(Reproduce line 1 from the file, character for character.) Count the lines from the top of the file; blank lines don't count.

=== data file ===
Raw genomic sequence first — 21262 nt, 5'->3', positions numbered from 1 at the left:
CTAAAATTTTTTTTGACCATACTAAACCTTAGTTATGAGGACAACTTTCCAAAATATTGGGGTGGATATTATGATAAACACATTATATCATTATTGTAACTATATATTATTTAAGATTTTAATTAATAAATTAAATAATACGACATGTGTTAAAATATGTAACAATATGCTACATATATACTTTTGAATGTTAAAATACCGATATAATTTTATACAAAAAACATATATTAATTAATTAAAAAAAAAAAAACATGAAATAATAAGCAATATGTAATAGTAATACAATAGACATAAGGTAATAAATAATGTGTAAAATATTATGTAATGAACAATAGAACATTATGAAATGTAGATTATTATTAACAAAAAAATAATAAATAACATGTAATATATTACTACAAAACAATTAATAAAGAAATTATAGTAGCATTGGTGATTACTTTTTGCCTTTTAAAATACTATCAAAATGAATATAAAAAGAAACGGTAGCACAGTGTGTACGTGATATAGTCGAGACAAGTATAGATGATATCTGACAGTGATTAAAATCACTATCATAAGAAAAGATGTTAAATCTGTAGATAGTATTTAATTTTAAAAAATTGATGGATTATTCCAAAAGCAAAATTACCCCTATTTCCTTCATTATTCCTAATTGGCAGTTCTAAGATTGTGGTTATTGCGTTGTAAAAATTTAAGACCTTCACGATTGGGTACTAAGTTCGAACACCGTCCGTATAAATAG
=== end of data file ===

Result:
Raw genomic sequence first — 21262 nt, 5'->3', positions numbered from 1 at the left: